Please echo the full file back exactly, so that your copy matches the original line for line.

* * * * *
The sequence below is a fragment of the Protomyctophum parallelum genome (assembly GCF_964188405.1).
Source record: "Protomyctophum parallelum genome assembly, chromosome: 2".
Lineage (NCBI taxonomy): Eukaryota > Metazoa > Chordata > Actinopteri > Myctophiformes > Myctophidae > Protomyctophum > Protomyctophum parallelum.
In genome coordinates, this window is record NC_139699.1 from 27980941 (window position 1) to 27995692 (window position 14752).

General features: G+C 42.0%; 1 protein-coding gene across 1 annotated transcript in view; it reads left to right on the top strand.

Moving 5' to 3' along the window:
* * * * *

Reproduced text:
The sequence below is a fragment of the Protomyctophum parallelum genome (assembly GCF_964188405.1).
Source record: "Protomyctophum parallelum genome assembly, chromosome: 2".
Lineage (NCBI taxonomy): Eukaryota > Metazoa > Chordata > Actinopteri > Myctophiformes > Myctophidae > Protomyctophum > Protomyctophum parallelum.
In genome coordinates, this window is record NC_139699.1 from 27980941 (window position 1) to 27995692 (window position 14752).

General features: G+C 42.0%; 1 protein-coding gene across 1 annotated transcript in view; it reads left to right on the top strand.

Moving 5' to 3' along the window: